- Animations must have a purpose, e.g., slide-in animations quickly show the user the new element overlapping the old, so as not to disorient the user with a sudden addition of content — this is useful for subscription boxes. If the animation doesn’t have a purpose other than looking good, then it isn’t needed.
- Don’t keep the user waiting! Swivel and rotate animations are known for this, and it can be a headache to navigate a website loaded with these kinds of animations.
- You usually can’t go wrong with an Ease-in or Ease-out animation.
All Pages Should Be Beautiful — Fully Loaded or Not
Notice how, in the past, websites would load all the texts first, then the images would have placeholders that would eventually load images by rows of pixels. Nowadays, everything is stylized, including how pages load. Some sites like Gmail, for example, would show a progress bar when loading certain elements instead of sequentially loading each icon. Some sites like Facebook do a technique of preloading blurred images in place of the original images to speed up the loading time. In any case, if you have a lot of elements to load, load the ones with kilobyte sizes and preload the ones with megabyte or even gigabyte sizes (except for videos — people with limited data will not appreciate your site eating up their data for something they may not even want to watch).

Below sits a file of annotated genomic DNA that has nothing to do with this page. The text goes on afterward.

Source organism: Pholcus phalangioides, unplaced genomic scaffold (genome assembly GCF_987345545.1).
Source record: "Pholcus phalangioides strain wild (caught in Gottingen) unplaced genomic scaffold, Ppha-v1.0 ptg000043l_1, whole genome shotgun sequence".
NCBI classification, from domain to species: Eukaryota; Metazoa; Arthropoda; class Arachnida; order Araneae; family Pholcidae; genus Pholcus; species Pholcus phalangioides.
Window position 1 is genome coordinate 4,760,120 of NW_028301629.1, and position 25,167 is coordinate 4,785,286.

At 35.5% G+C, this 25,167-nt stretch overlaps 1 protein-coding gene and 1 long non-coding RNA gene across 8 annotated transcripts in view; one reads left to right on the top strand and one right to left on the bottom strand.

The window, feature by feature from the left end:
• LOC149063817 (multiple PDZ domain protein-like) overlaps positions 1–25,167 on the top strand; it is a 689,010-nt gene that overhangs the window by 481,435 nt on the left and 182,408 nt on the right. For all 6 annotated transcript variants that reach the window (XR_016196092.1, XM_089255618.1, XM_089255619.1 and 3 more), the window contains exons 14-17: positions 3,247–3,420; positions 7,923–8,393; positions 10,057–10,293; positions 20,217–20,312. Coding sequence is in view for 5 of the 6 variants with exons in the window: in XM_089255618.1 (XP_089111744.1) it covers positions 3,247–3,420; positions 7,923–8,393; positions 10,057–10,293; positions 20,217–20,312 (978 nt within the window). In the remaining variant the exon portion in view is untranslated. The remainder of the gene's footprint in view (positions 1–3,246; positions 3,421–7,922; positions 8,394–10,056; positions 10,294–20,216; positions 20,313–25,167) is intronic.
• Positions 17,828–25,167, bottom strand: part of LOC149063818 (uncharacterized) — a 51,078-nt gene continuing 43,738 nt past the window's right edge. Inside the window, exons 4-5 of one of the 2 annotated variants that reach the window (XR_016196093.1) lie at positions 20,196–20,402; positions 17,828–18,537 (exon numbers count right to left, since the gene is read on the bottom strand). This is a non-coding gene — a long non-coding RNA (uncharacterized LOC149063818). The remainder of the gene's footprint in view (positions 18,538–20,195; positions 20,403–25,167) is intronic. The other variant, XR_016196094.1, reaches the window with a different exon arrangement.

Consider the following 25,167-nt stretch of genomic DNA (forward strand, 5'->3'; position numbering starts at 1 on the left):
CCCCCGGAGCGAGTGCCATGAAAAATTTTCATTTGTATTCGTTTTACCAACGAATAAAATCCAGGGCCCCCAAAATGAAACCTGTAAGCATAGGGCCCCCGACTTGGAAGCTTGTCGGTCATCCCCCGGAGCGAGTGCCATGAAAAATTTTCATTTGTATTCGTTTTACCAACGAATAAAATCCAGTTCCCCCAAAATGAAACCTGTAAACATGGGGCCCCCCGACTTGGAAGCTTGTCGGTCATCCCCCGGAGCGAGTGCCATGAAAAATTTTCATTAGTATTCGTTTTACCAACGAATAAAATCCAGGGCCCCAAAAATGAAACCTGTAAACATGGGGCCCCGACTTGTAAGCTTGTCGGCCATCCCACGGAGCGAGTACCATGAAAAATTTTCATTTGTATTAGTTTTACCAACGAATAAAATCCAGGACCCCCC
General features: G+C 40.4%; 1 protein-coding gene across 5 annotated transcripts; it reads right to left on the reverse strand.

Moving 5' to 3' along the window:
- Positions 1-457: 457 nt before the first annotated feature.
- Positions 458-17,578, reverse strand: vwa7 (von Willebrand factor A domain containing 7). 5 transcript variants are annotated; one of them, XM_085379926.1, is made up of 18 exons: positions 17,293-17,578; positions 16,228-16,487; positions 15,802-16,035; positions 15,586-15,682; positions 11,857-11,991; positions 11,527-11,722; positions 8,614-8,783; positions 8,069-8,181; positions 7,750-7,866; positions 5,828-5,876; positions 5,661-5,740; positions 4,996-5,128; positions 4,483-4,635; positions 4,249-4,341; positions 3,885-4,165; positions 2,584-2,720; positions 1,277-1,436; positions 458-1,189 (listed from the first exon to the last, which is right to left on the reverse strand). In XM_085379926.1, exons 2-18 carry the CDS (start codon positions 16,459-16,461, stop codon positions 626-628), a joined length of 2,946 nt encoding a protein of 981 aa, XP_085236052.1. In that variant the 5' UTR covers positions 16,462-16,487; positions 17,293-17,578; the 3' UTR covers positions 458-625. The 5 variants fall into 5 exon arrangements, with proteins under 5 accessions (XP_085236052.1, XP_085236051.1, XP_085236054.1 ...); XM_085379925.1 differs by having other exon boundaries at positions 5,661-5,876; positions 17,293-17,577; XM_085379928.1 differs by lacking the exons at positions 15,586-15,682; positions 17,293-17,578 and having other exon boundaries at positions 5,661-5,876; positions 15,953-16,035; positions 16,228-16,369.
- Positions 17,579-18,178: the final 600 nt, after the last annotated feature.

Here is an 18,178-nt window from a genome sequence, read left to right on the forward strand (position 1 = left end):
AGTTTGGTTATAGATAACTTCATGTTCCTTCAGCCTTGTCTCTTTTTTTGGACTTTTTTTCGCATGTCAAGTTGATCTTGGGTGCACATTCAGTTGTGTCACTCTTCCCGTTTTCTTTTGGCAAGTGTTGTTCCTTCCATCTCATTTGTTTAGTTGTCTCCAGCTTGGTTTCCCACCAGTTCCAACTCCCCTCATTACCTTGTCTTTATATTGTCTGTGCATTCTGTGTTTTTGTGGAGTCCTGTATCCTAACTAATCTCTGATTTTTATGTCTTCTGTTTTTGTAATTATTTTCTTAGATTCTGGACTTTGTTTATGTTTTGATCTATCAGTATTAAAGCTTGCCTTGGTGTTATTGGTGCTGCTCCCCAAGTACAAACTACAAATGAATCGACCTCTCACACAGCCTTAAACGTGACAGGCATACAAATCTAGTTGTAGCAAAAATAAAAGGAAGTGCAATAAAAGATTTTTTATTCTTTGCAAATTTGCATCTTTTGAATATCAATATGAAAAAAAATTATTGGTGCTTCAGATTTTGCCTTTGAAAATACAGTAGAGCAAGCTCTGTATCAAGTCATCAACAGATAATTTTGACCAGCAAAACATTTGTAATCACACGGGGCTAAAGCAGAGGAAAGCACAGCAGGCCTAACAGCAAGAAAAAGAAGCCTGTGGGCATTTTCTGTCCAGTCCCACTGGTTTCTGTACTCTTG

Another good way to load a site is by loading only the most current items and subtly loading older ones once the user scrolls past the new items. This creates a more seamless web experience while also preventing wasting the user’s data.
Just Because It’s New, Doesn’t Mean It Belongs In Your Site
When people were just learning to program HTML and its capabilities, they went crazy with a lot of technologies like GIFs, Flash, etc. — so much so that they’ve tried to find different ways to add them to their sites. The result? A mishmash of random animations assaulting users who dared to explore their bloated websites. That being said, avoid the temptation of forcing a new feature into your site just because nobody else has it on theirs.
Let Users Scroll In Peace
A rather strange web design trend that has caught on in 2015 is the manipulation of scroll speed. Notice how some sites add a little animation to each scroll you make? Most users find this feature annoying, as it disrupts their expected navigation pattern, therefore slowing them down. If people wanted a faster or slower scroll speed, they would’ve changed this at the operating system level, so don’t think that you’re doing the user a favor by animating and manipulating the scroll speed for them — they’ll end up looking for another site that lets them scroll in peace.
While there are more trends in web design like flat designs, it seems that some users are also veering away from overused design trends in order to stand out. The dilemma in web design is maintaining a perfect balance between creating something completely new and creating something familiar. If there’s only one takeaway you should take from this guide, it’s to make everything as easy as possible for the user. Do everything to make the user’s visit pleasant; your own aesthetic preferences should not stand in the user’s way.